Structure, norms and rules of the most common form of the German CV
Write the first name and then the last name. This is the most common order in Germany. Don’t put a comma between first and second name. Write your name exactly as in your passport.
Write the address in Latin letters. Remember to add the postcode.
You don’t need to enter nationality. If you do, enter the citizenship.
Place the photo at the top right.
In this section set your “life milestones” with start and end dates (day accuracy is not necessary, months accuracy is enough).
In general pay attention to two things:
a) there should be no gaps in your resume!
b) all entered life milestones should be confirmed with relevant documents (certificates, testimonials, etc.)
Tip: If the gaps are too big you should prepare plausible explainations.
Here you can enter additional information about your qualification. You can list further education and relevant workshops without a strict chronology.
To determine the language level, the self-assessment is a sufficient measure. Levels: beginner – elementary – intermediate – upper intermediate – advanced – proficiency.
These six categories correspond to the Common European Framework of Reference for Languages (ECFR): A1, A2, B1, B2, C1, C2.
Russian – native speaker
English – Fluent (B2)
German – basic knowledge (A1)
Tip: find the Wikipedia article Common European Framework of Reference for Languages * It helps you with self-assessment. If you can understand some German, maybe this article will be helpful too: Test your German in 20 minutes by Goethe-Institut
Hobbies are optional in the German resume. If temptation is overwhelming, place your hobbies on the last line of this section.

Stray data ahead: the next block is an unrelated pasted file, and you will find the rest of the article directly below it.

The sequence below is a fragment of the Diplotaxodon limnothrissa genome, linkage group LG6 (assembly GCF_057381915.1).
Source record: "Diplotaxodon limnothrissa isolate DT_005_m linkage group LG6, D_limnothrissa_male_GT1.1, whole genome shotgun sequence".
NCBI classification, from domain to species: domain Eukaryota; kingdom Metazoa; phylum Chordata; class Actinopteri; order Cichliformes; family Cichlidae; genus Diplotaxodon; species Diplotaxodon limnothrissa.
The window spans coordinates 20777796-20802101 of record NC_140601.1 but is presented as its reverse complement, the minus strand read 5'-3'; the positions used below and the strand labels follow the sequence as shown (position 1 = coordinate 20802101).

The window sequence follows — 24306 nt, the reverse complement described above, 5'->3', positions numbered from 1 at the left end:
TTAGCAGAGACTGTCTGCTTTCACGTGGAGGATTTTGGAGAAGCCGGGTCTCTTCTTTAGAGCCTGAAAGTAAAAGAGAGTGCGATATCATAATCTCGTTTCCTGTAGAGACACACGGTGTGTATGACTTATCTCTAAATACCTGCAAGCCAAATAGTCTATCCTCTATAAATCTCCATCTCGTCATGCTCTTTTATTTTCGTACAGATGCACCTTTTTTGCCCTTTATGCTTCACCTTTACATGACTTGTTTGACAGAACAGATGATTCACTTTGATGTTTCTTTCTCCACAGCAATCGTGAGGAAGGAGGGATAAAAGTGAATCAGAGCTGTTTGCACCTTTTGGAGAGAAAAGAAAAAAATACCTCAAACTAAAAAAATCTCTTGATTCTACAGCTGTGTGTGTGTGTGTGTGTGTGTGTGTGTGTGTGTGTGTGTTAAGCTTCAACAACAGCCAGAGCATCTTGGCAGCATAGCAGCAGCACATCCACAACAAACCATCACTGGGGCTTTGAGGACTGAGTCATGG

Both the date and the signature are of high importance. The date confirms that the information is up to date. The signature documents the accuracy of the information. Sign the printed CV with the dark blue (not black) ink.
See also: TABU & Mistakes in GERMAN Resume
Tip: Sign the PDF of your CV. It is rare and it looks seriously.
* – synonyms: curriculum vitae, resume, Lebenslauf
Today the chronological table curriculum vitae (Tabellarischer Lebenslauf) is the most common form of the curriculum vitae in Germany. “Tabellarisch” means “in the form of a table”. But you won’t find the table there. Nevertheless, this name has become established.
In Germany, as in the USA, a curriculum vitae can be thematic or chronological. However, the structure of an American and a German curriculum vitae is different.
The chronological format is the most common in both countries. Why?
The chronological curriculum vitae can be read quickly and easily. What do you think, how does an average German HR-manager** read the received resumes?
Since the chronological curriculum vitae is easier to read, it is not advised to arrange the life periods strictly according to thematic characteristics – school, university, internship, employment, further education. Rather, arrange these stages as chronologically as possible.
There is both rising chronology and descending chronology. Rising chronology – you describe your life from school and end with today’s situation. Descending chronology is exactly the opposite.
Rising chronology has become much established. Most HR managers prefer the rising chronology due to habit. And it is well known how strongly most people hold to their habits.
Because of the convenience and popularity in Germany I personally consider the rising chronology for recommended.
There are no regulations on the length of the summary. One to three pages are normal.
Please think twice before you try to impress your employer with an endless list of your skills and experiences. Maybe you should leave only the most essential in it? You can find out what is essential according to the following principle – how strong is the correlation between theskills and experiences given in your resume and the desired job?
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